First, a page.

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Meat taxes would save lives, cut health care costs, study says

Tetra Images via Getty Images SOURCE: Tetra Images via Getty Images
Meat taxes would save lives, cut health care costs, study says

It would drive up the price of your barbecue, but a global meat tax could save 220,000 lives and cut health care bills by $41 billion each year, according to a new study.

The numbers are based on evidence that links meat consumption to increased risk of heart disease, cancer, stroke and diabetes.


Three years ago, the World Health Organization declared red meat — such as beef, lamb and pork — to be carcinogenic when eaten in processed forms, including sausages, bacon and beef jerky.

Health officials also have declared that unprocessed red meat such as steak and burgers are "probably" carcinogenic. Other carcinogens such as cigarettes and alcohol are regulated in order to reduce cases of chronic disease.

A team of researchers led by Dr. Marco Springmann, from the Nuffield Department of Population Health at Oxford University, estimated the tax rate that would be necessary to offset health care costs related to red meat consumption.

"The least intrusive form of regulation is a tax to raise prices and reduce consumption," Springmann told CNN.

Researchers concluded that the United Kingdom government should introduce a 79 percent tax on processed meat such as bacon, and 14 percent tax on unprocessed meat such as steak.

In the United States, the numbers would be higher with a 163 percent tax on processed meats and a 34 percent tax on unprocessed meats.

"The tax is higher in the U.S. due to an inefficient health system that wastes a lot of money," Springmann said.

Officials with People for the Ethical Treatment of Animals support a meat tax.

"Cigarettes, alcohol and gasoline are already federally taxed to help pay for their hidden health or environmental costs," the organization's website says. "Although meat consumption is a health hazard and meat production is a leading source of environmental degradation, the meat industry has gotten off easy."

The team also calculated the projected impact of a meat tax on death rates due to chronic disease.

With reduced consumption of red meat, the study claims there would be 220,000 fewer deaths from chronic disease per year around the world. Of that total, 6,000 deaths would be avoided in the U.K. and 53,000 in the U.S.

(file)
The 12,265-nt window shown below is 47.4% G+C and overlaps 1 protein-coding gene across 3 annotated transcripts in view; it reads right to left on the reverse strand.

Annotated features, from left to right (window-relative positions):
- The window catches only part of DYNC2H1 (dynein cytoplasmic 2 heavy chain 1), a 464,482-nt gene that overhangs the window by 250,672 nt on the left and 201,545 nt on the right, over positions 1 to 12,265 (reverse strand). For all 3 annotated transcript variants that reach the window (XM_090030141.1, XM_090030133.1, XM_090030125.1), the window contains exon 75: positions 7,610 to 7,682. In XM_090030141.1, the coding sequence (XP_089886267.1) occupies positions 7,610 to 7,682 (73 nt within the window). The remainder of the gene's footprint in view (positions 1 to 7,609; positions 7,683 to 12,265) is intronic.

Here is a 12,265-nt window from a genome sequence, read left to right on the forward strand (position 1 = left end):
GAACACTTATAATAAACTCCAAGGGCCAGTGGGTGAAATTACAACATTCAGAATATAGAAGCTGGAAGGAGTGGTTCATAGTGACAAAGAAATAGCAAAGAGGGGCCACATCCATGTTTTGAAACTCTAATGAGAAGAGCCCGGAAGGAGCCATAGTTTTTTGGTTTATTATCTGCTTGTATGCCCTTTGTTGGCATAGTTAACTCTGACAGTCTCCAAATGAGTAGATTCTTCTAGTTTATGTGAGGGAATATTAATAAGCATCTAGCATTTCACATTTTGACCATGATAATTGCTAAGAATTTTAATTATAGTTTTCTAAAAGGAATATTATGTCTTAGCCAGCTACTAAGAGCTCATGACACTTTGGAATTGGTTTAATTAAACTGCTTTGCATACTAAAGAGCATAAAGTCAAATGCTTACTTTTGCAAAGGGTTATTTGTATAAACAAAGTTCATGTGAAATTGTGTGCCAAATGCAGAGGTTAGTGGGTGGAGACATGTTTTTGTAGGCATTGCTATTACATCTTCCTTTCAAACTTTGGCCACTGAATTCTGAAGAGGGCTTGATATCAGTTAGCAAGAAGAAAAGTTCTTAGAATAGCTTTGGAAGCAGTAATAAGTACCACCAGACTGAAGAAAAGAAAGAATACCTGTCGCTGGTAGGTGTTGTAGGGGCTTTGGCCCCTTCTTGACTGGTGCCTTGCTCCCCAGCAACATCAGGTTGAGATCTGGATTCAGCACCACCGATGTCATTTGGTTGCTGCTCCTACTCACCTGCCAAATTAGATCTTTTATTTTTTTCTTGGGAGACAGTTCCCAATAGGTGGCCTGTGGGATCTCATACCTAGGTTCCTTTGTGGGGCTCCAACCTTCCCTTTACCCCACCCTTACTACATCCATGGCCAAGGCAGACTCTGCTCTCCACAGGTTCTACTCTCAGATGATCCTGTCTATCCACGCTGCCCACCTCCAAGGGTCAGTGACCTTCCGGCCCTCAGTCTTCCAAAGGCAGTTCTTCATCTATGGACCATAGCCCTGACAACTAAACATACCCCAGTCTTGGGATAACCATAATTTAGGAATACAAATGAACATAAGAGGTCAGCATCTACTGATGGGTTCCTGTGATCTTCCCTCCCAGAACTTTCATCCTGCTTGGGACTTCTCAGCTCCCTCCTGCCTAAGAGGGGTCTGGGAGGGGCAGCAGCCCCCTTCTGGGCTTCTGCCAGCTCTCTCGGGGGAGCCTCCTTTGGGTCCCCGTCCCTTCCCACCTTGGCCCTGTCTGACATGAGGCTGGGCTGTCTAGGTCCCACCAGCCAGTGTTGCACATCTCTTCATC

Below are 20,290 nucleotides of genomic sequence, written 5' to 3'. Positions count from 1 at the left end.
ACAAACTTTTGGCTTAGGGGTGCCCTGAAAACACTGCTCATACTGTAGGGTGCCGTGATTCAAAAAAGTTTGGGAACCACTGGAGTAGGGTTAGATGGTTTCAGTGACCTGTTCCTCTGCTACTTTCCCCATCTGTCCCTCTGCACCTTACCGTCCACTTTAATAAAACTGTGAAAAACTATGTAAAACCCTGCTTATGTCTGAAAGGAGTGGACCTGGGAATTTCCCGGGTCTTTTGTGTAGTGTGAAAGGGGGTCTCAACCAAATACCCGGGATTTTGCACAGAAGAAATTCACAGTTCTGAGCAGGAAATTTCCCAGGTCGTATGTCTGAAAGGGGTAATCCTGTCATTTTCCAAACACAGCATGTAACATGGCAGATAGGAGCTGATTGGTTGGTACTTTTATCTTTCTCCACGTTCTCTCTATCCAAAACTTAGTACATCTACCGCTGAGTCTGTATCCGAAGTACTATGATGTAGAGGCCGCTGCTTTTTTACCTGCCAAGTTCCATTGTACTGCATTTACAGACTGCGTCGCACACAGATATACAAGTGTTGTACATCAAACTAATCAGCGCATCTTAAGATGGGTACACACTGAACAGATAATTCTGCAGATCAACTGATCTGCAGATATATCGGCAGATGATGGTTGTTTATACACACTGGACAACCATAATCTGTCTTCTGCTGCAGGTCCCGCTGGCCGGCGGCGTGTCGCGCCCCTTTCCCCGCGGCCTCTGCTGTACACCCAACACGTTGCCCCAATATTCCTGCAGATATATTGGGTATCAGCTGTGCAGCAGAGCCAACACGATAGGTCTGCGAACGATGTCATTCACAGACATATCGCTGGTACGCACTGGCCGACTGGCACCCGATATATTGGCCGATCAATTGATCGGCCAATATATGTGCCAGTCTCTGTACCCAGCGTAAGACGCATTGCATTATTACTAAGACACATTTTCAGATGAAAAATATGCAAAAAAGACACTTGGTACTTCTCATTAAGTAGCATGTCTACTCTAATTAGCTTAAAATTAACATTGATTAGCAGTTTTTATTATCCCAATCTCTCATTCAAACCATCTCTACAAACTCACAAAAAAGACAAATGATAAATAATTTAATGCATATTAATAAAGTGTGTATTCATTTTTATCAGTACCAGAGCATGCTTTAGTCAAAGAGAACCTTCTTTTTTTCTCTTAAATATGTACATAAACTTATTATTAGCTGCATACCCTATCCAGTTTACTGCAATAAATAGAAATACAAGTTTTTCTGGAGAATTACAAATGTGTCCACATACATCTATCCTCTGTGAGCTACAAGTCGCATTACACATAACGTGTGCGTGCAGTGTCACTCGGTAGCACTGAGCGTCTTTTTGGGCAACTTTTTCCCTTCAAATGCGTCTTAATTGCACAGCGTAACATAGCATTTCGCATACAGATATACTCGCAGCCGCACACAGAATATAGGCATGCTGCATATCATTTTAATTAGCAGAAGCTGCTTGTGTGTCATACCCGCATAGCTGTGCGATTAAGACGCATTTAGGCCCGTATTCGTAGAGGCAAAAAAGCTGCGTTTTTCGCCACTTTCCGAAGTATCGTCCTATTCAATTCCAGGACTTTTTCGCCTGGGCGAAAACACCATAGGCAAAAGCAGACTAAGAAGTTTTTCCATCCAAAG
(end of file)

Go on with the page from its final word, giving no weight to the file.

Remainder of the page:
Global savings on health care would reach $41 billion, according to the report, which was published in the journal PLOS One, published by the Public Library of Science. The U.K. would save $1 billion per year, while the U.S. would reduce spending by $20 billion.

The benefits of reducing red meat consumption also go beyond reducing rates of disease and health care costs.

"Consuming red and processed meat not only affects your health but also the economy at large," Springmann said, citing decreased productivity due to illness and care for family members who suffer from chronic disease.

Regular consumption of processed meat has also been linked to a 9 percent higher risk of breast cancer, according to an analysis of various scientific studies published in October.

In fact, eating any ultra-processed food can increase the risk of cancer, obesity and diabetes, according to other research. That includes anything made with artificial flavors, additives and emulsifiers, or high levels of sugar and salt.

Health nutritionist and dietitian Carrie Ruxton said meat consumption already had seen a significant decline in the U.K., adding that red meat provides valuable nutrients to diets.

"A tax on red meat would be a retrograde step, both for overall diet quality in women and girls and for health inequalities," she said in a statement to CNBC.

In the United States, the average person consumed more than 200 pounds of meat in 2017, The Atlantic reported. That number is more than twice the amount people consumed in 1961.

Governments around the world have already shown a willingness to tax products that have been linked with health problems, including cigarettes, alcohol and sugar.

In Philadelphia, a soda tax was upheld by the Pennsylvania Supreme Court this summer. The tax charges 1.5 cents per ounce.

Voters in Oregon on Tuesday defeated a measure that would have banned local and state governing bodies from enacting a soda tax. In Washington state, voters approved an initiative that prohibits local governing bodies from adding taxes on groceries. Washington's ban does not affect Seattle's soda tax.